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Will an NRDC–EPA Conflict of Interest Kill the Mercury Rulemaking?
You can be involved in one side of litigation or the other, but not both. Especially when you are a government official. Unfortunately, NRDC and EPA may have had a little difficulty grasping this basic concept also known as "conflict of interest."

Fortunately, the US Chamber of Commerce has shed some much needed sunlight on the whole issue in their comments to EPA on the mercury rulemaking. Specifically, the Chamber pointed out that the NRDC official who filed the lawsuit instigating the mercury rulemaking went on to become a senior EPA official who may well have exercised oversight responsibility for settling the lawsuit he had initiated when he was with NRDC.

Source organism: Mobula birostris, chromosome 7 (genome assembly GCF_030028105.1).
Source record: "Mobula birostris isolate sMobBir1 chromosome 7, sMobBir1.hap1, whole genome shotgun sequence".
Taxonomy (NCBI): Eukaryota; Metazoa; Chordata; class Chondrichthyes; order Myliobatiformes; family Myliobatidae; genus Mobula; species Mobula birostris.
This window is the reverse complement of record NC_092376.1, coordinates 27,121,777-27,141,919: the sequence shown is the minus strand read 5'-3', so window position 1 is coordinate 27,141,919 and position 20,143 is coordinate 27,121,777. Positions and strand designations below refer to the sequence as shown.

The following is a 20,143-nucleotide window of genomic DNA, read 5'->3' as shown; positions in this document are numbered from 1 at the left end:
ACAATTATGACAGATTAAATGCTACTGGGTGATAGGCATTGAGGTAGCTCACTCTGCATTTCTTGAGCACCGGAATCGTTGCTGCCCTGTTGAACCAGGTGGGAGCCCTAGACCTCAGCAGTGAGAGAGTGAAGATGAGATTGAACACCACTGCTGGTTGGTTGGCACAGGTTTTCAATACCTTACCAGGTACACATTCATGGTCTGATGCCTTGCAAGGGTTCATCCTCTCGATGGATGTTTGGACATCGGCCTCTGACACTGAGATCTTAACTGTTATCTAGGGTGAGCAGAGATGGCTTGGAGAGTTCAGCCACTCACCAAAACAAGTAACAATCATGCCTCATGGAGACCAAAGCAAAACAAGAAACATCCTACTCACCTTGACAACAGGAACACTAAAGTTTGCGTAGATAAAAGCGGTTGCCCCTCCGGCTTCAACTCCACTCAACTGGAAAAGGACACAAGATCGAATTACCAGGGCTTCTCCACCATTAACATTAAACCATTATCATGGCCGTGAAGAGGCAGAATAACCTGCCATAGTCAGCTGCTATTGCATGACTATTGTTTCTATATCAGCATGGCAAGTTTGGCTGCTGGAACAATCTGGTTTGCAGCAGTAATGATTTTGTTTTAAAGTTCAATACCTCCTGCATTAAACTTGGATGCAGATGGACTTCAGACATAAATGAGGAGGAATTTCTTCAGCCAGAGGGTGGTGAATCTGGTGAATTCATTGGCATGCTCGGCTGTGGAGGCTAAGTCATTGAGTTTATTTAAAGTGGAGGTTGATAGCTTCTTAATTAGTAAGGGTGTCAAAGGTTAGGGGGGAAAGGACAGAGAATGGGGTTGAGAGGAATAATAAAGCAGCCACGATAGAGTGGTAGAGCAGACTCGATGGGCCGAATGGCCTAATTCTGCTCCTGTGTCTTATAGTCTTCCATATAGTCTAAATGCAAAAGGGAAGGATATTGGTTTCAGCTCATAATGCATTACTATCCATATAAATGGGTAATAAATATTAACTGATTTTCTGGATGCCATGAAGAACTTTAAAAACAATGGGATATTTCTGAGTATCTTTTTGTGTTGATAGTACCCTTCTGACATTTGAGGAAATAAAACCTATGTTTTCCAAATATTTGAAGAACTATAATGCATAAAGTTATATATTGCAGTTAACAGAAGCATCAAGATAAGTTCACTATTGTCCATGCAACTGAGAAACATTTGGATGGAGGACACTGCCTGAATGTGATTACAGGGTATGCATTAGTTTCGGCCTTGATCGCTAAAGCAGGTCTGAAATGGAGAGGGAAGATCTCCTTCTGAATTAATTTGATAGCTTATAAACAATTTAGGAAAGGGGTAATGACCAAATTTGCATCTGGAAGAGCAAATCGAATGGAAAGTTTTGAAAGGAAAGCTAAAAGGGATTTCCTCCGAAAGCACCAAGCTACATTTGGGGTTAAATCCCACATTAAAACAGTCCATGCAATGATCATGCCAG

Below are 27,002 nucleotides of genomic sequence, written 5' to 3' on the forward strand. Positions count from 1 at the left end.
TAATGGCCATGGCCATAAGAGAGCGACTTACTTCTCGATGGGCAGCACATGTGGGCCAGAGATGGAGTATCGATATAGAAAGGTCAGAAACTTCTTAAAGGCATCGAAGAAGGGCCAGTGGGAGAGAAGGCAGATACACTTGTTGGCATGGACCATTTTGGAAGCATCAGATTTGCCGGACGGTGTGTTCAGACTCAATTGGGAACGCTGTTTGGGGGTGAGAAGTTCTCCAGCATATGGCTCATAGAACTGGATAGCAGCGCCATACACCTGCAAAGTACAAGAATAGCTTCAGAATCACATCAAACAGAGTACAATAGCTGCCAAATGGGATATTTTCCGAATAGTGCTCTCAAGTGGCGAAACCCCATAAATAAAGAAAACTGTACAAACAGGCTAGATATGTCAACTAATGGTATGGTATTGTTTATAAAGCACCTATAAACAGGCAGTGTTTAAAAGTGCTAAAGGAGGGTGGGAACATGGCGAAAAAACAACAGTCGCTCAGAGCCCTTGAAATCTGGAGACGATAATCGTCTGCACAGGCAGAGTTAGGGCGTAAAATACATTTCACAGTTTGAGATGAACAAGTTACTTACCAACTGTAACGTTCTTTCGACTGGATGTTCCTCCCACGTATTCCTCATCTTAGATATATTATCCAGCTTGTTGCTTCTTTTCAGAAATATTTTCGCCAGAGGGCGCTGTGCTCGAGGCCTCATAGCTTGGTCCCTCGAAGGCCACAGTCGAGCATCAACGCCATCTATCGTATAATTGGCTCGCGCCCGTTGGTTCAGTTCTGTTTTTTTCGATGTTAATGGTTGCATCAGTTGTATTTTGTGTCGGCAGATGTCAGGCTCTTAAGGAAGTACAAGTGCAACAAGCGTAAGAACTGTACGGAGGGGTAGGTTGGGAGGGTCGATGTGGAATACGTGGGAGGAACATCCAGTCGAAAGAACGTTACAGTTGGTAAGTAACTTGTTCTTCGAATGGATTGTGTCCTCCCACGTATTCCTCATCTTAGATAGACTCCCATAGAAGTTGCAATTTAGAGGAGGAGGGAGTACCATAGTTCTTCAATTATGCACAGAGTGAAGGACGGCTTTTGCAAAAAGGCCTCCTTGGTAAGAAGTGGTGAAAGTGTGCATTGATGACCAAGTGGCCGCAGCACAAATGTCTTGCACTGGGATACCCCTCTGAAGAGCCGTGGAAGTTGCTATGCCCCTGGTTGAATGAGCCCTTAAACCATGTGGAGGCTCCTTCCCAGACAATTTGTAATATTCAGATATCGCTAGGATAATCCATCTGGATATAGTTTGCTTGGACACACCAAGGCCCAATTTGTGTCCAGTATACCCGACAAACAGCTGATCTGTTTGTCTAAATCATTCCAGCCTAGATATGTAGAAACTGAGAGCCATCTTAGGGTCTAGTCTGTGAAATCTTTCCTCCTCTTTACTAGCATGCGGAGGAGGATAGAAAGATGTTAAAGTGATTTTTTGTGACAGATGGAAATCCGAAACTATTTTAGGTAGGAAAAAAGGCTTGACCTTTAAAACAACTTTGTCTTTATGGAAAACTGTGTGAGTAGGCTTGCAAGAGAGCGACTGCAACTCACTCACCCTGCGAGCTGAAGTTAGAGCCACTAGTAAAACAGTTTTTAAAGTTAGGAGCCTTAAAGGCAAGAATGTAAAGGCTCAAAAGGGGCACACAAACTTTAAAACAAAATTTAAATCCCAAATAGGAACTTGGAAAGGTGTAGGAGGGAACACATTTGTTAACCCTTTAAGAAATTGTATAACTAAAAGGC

The NRDC/EPA official, who is now back at NRDC, is reported to have recused himself from mercury settlement. However, questions remain about the official's role in the settlement of the lawsuit.

The Chamber's comments state that the official, "appears to have been actively involved in both sides of the litigation. This apparent level of participation appears to provide the most compelling proof..." that the NRDC/EPA official was "unable to carry out his duties in a constitutionally permissible manner, and raises the possibility that EPA may be required to nullify the settlement agreement and the December 14, 2000, finding and recoup any settlement amounts improperly paid to NRDC."

The Chamber has called for a full investigation of the apparent conflict of interest. A senior Chamber regulatory official has been quoted as saying, that any "evidence of impropriety could open up a Pandora's box into the relationship between the NRDC and the EPA."

Sounds to Winston like the situation is less a Pandora's box that is best kept shut than a can of worms which needs to be opened.

  • Click to read U.S. Chamber of Commerce comments.

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